Bankman-Fried’s new motion said his lawyers are in negotiations with FTX’s new counsel about whether the company intends to assert attorney client privilege over relevant Fenwick & West documents. (The motion did not name FTX’s new law firm but it is Sullivan & Cromwell.) Defense counsel also said that Fenwick & West told them it would not turn over any documents without FTX’s permission.

The motion floats two theories for why Bankman-Fried is entitled to access to certain Fenwick & West communications even if FTX claims privilege. Bankman-Fried said the law firm represented him personally in addition to serving as counsel to FTX and Alameda. That assertion seems to hint that Bankman-Fried will claim that he can personally waive privilege over some Fenwick & West communications.

Defense lawyers also argued that FTX, which is in Chapter 11 bankruptcy, has already waived its privilege over certain documents by turning them over to prosecutors. If that’s correct, said former federal prosecutor Harry Sandick of Patterson Belknap Webb & Tyler, it will be easier for Bankman-Fried to obtain Fenwick’s communications.

“It’s hard to see why the defense should be denied access,” Sandick said.

If Bankman-Fried’s lawyers believe that Fenwick documents can help them refute the government’s evidence of criminal intent, Sandick said, they will eventually have to make a strategic decision about how to get the law firm’s communications in front of a jury.

The documents must be introduced through a witness – presumably Bankman-Fried himself or a Fenwick & West lawyer. The strongest defense case, Sandick said, would probably feature testimony from a Fenwick & West witness to bolster testimony from Bankman-Fried about his reliance on advice from FTX lawyers. But contradictory testimony from a law firm witness could undermine Bankman-Fried’s advice-of-counsel defense.

That’s a concern for another day. Right now, Sandick said, Bankman-Fried’s lawyers just want to know whether Fenwick & West’s files will help their client.

“It’s an understandable motion,” he said. “They’re saying, ‘Let’s see what the documents say, then we’ll decide how to use them.’”

© Thomson Reuters 2023


Crypto Reporting Framework Discussed During G20, Decision Taken on Swift Implementation




The leaders of 20 nations have reaffirmed the commitment to continue cooperation towards sustainable and modern international tax system.
By Press Trust of India | Updated: 9 September 2023

The G-20 leaders on Saturday decided on swift implementation of the reporting framework for crypto assets, saying a significant number of member nations want information exchange on such non-financial assets to start by 2027.

The Crypto Asset Reporting Framework (CARF) or template is being developed to make sure that such non-financial assets are not used by tax evaders to conceal their unaccounted wealth.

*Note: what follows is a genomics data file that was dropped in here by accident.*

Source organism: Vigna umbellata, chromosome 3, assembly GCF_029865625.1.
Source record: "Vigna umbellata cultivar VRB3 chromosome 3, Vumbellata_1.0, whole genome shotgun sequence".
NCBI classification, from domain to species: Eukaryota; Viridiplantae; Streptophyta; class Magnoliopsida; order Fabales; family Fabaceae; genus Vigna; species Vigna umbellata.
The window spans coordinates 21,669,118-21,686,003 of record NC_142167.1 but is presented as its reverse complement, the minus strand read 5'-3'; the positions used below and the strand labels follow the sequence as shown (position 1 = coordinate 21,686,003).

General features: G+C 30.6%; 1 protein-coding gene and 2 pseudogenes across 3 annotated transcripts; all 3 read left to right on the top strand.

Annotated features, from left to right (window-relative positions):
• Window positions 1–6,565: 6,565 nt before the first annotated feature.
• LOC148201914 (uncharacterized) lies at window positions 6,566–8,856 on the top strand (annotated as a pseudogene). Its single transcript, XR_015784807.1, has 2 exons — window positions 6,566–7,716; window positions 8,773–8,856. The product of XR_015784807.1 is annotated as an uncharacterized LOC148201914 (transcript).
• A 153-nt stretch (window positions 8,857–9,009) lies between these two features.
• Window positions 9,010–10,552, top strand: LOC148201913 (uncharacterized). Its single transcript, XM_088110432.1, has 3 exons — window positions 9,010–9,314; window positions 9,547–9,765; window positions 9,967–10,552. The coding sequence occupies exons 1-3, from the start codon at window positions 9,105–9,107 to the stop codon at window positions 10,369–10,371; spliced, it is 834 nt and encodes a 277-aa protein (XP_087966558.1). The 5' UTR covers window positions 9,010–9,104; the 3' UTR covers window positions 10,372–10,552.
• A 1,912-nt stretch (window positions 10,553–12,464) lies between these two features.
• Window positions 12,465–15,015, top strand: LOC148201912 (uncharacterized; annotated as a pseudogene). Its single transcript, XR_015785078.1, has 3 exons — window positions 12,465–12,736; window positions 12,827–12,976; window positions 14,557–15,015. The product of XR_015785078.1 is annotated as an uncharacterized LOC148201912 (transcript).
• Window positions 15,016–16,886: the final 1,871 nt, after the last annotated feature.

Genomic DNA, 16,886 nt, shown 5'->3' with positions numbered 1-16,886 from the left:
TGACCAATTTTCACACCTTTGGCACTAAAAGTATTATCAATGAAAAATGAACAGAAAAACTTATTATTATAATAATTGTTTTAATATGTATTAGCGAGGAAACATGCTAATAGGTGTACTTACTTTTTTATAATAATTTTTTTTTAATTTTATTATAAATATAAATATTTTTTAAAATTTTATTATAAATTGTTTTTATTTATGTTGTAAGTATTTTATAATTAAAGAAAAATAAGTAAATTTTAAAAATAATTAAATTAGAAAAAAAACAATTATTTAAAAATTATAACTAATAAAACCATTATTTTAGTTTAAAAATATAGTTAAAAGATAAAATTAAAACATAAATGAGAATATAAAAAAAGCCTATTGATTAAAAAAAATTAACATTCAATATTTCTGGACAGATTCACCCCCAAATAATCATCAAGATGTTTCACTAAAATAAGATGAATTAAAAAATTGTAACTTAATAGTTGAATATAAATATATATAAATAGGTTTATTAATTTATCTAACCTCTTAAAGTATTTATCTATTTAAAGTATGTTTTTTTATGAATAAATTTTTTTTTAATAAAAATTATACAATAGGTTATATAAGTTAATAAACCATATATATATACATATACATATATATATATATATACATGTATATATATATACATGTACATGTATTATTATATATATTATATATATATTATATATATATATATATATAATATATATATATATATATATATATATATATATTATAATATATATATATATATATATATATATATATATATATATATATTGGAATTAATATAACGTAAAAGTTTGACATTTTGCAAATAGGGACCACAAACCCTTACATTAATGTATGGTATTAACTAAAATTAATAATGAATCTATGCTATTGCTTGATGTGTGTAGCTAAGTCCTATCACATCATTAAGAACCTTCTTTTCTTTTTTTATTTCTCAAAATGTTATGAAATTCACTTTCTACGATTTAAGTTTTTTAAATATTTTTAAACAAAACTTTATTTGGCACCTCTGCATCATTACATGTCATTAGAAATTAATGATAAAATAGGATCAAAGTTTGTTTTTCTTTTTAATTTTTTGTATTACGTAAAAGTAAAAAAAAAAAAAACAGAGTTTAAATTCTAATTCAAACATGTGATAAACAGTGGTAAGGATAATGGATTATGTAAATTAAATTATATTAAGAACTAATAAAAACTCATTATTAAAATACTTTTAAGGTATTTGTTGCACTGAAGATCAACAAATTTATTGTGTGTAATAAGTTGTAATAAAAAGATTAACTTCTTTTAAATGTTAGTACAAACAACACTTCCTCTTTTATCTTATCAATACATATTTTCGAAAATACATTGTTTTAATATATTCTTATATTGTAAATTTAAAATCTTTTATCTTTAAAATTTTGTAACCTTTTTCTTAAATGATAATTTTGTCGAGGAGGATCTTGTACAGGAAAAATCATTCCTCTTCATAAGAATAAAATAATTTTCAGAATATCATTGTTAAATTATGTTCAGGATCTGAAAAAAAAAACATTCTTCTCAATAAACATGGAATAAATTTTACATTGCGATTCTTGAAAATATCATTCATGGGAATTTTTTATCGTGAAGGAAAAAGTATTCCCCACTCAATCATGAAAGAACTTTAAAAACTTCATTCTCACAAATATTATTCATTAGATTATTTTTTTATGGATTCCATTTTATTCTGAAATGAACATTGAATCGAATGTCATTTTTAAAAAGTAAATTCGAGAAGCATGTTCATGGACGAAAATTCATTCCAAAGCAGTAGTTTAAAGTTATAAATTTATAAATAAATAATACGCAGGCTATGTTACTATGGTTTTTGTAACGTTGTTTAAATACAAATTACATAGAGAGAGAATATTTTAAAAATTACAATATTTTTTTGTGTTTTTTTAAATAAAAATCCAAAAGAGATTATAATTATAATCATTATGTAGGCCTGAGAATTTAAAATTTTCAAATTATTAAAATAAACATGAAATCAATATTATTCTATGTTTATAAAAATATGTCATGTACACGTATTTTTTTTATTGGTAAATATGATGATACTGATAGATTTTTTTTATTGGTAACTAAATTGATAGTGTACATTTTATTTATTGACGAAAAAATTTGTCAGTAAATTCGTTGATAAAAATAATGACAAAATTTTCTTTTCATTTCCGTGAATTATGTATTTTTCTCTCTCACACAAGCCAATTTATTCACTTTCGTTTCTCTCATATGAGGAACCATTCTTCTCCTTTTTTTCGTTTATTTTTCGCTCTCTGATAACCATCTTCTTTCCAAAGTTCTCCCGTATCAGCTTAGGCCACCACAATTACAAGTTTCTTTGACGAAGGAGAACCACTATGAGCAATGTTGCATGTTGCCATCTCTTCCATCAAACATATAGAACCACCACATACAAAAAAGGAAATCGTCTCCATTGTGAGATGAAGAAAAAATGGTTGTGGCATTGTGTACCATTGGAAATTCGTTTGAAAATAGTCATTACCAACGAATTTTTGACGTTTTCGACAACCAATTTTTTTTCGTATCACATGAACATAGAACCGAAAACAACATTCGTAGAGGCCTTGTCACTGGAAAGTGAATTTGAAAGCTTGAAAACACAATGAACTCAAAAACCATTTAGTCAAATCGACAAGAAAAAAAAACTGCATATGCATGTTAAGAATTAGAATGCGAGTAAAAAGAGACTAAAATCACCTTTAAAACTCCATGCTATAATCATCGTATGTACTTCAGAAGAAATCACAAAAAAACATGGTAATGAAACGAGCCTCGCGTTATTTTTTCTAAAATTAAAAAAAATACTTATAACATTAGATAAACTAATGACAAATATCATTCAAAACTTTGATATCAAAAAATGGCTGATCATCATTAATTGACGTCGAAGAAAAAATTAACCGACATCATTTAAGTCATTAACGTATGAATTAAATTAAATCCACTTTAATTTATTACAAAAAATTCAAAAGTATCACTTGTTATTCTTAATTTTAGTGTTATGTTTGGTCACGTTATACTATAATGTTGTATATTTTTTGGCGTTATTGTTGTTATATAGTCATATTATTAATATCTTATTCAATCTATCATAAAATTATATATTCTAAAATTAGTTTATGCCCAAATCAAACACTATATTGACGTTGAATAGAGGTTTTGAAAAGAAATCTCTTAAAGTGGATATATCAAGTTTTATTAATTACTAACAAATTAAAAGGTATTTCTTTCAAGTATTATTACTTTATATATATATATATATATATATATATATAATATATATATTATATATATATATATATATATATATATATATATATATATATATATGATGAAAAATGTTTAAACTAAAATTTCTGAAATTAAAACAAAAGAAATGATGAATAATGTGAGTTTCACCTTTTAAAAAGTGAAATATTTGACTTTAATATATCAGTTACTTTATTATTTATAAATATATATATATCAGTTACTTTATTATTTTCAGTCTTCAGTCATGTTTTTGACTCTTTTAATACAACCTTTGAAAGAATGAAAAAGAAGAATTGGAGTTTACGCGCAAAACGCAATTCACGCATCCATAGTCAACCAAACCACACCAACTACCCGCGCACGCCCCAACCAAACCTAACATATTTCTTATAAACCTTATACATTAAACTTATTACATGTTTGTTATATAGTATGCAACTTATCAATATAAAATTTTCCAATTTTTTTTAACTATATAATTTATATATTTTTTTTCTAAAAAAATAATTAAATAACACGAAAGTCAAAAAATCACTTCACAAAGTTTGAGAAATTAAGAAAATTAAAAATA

“We call for the swift implementation of the CryptoAsset Reporting Framework (“CARF”) and amendments to the CRS. We ask the Global Forum on Transparency and Exchange of Information for Tax Purposes to identify an appropriate and coordinated timeline to commence exchanges by relevant jurisdictions,” said the G20 Leaders’ declaration, which was adopted by consensus.

The leaders of 20 developing and developed nations have reaffirmed the commitment to continue cooperation towards a globally fair, sustainable and modern international tax system appropriate to the needs of the 21st century.

“We remain committed to the swift implementation of the two-pillar international tax package. Significant progress has been made on Pillar One including the delivery of a text of a Multilateral Convention (MLC), and work on Amount B (framework for simplified and streamlined application of the arm’s length principle to in-country baseline marketing and distribution activities) as well as the completion of the work on the development of the Subject to Tax Rule (STTR) under Pillar Two,” the declaration said.

Briefing reporters after the summit, Finance Minister Nirmala Sitharaman said the G20 countries have made substantial progress on the two-pillar solution.

“Work has happened on exchange of information on immovable property transactions between countries. There is a launch of the pilot programme of the South Asia academy for tax and financial crime investigation in collaboration with the OECD,” Sitharaman said.

Under the global tax deal, about 140 countries, including India, have agreed to an overhaul of global tax norms to ensure that multinationals pay taxes wherever they operate and at a minimum of 15 percent rate. However, some vexed issues still need to be ironed out before its implementation.